NFL

Why Did the NFL Pro Bowl Move from Hawaii to Orlando?

On paper, all-star games should be fun. Everyone loves to watch star athletes strut their stuff; all-star games remove any pretenses and shine the spotlight on the league’s elite players. In reality, however, things are quite different. The NFL Pro Bowl, for example, struggles to attract star players and even the most devoted football fans.

For decades, the Pro Bowl took place in Hawaii; even if the football wasn’t great, players and fans could enjoy a tropical vacation. In 2017, the game moved to Orlando, Florida. What motivated the NFL to make that switch, trading the Aloha State for the Sunshine State?

The History of the Pro Bowl

While the NFL might have grown into an all-conquering commercial behemoth in recent years, the Pro Bowl has existed for quite a while. The early games, however, were different than what we have today.

The first NFL All-Star Game took place in 1939 when the champion New York Giants faced off against a combined team consisting of all-stars and players from smaller, local leagues in Los Angeles. That game, which would eventually take place in New York and Philadelphia, was supposed to be an annual affair, but World War II put an end to those plans.

The All-Star Game returned in 1950, closer to the format we know today, with teams representing the two conferences battling for victory. Those games started out at the Los Angeles Coliseum but bounced around the country for a few years in the 1970s. In 1979, however, the Pro Bowl took place in Hawaii’s Aloha Stadium, and that venue became part of the event; no matter what happened in a given NFL season, the Pro Bowl was always in Hawaii.

In recent years, however, the Pro Bowl started changing. In an effort to spice things up, the NFL briefly instituted a player draft rather than forming teams based on conferences; the game itself also moved to the weekend before the Super Bowl and started moving around. While the Pro Bowl returned to Hawaii after one-off trips to Florida and Arizona, that tradition would come to an end with the 2016 NFL season. Since January 2017, the NFL’s All-Star Game has taken place in Orlando, Florida.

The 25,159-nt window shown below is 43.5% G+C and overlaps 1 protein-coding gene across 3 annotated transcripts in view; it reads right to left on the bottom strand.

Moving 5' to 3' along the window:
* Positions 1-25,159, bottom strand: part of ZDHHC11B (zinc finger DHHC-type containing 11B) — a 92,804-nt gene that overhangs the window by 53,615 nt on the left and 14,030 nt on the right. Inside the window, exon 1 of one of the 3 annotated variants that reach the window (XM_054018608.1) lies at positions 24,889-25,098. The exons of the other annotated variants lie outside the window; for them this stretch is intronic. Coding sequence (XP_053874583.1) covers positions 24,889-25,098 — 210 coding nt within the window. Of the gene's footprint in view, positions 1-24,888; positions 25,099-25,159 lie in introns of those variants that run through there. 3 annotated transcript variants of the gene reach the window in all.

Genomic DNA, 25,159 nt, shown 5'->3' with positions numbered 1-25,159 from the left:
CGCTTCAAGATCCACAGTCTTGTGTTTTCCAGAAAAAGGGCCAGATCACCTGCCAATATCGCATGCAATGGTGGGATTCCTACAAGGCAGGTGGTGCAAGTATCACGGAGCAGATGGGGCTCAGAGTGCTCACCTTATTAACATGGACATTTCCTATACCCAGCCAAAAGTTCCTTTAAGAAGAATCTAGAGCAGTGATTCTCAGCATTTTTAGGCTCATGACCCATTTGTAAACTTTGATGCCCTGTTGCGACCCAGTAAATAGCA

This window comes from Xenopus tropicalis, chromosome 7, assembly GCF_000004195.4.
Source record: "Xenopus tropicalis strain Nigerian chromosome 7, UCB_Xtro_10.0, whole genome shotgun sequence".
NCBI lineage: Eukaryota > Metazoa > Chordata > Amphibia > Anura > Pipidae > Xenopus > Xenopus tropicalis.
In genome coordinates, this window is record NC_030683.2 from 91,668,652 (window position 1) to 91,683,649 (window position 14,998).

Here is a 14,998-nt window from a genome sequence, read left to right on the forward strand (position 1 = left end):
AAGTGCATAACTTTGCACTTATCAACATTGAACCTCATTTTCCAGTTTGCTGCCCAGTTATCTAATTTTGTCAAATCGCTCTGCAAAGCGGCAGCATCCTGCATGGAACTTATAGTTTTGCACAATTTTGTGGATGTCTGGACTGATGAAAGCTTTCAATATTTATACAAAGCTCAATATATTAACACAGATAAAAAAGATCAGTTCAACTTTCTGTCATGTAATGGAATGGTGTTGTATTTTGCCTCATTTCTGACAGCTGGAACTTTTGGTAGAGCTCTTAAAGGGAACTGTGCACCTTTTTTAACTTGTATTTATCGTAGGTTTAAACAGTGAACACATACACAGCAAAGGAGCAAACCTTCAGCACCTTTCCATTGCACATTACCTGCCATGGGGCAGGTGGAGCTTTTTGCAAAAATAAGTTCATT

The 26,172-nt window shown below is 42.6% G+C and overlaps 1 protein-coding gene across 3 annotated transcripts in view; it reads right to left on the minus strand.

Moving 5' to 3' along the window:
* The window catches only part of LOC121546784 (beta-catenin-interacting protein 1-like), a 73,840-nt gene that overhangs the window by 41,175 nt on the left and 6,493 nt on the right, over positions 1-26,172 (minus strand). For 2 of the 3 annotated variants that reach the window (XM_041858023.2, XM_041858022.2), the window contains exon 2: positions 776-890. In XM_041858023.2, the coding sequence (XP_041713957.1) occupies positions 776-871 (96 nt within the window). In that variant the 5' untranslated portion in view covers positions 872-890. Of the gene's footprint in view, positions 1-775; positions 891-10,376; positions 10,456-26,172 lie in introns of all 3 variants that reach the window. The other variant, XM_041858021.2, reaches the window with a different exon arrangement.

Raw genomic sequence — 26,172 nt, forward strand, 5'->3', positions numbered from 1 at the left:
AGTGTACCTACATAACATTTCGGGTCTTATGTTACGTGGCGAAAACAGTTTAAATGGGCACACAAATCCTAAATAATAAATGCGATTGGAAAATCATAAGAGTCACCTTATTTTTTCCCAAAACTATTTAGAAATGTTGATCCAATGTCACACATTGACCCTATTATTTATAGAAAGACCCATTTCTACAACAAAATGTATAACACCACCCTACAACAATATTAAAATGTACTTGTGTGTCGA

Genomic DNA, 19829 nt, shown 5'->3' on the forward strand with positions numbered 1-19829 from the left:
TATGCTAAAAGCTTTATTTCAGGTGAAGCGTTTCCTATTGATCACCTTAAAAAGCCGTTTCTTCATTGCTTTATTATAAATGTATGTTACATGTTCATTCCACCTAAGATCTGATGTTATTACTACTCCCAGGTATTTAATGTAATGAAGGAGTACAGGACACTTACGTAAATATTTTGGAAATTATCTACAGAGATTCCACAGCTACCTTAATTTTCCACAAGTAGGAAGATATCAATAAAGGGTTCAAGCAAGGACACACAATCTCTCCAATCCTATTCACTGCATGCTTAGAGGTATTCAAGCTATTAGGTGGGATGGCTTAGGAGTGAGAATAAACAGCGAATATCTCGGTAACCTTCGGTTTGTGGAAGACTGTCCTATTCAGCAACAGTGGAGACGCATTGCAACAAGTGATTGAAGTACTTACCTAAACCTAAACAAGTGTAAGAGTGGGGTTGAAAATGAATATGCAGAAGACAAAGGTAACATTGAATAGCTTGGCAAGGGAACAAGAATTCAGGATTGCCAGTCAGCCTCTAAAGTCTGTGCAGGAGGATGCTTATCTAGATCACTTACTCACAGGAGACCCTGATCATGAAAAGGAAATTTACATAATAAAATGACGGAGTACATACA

Why did the game move from Hawaii to Orlando?

For all of the NFL’s commercial might, the Pro Bowl has never really attracted a great deal of attention. While that can mostly be boiled down to the nature of the game—since no one wants to get hurt in an exhibition, the Pro Bowl lacks a great deal of intensity—the league has tried to shake things up in other ways.

In 2013, 2014, and 2015, the Pro Bowl changed formats. Rather than having an AFC and NFC team, two Hall of Famers got to draft their squads as if they were playing on the schoolyard. That structure didn’t really make much of a difference, though, and the game reverted back to normal after three seasons.

The move from Hawaii to Orlando also has similar motivations. Orlando, of course, is the home of Walt Disney World; since ESPN holds the rights to the Pro Bowl, they have tried to bring the two properties together to create more buzz around the event. Throughout the week, fans can attend all sorts of events at Disney’s Wide World of Sports, ranging from team practices to the Pro Bowl Skills Showdown.

The Pro Bowl needs more than a change of location to be relevant

First off, it’s worth noting that relevant is a bit of a loaded word. While most football fans might not pay attention to the Pro Bowl, it still does well, all things considered, in the ratings. The game doesn’t hit the heights of a normal NFL game, but still outperforms most other sporting events.

With that being said, however, the Pro Bowl still isn’t appointment viewing. All-Star games are supposed to be fun diversions, where the best parts of the sport, like slam dunks and home runs, are highlighted; the NFL, however, gives us a product that’s watered-down in the worst possible way. If you’re going to play an ersatz version of football, you might as well go all the way and embrace it.

There are plenty of problems with the Pro Bowl, ranging from the scheduling to the realities of translating football into an exhibition event. The game’s location, however, was never an issue. Moving the game from Hawaii to Orlando, Florida, might make sense from a business perspective, but it hasn’t helped change the product on the field. At the end of the day, that’s what we’re tuning in to watch.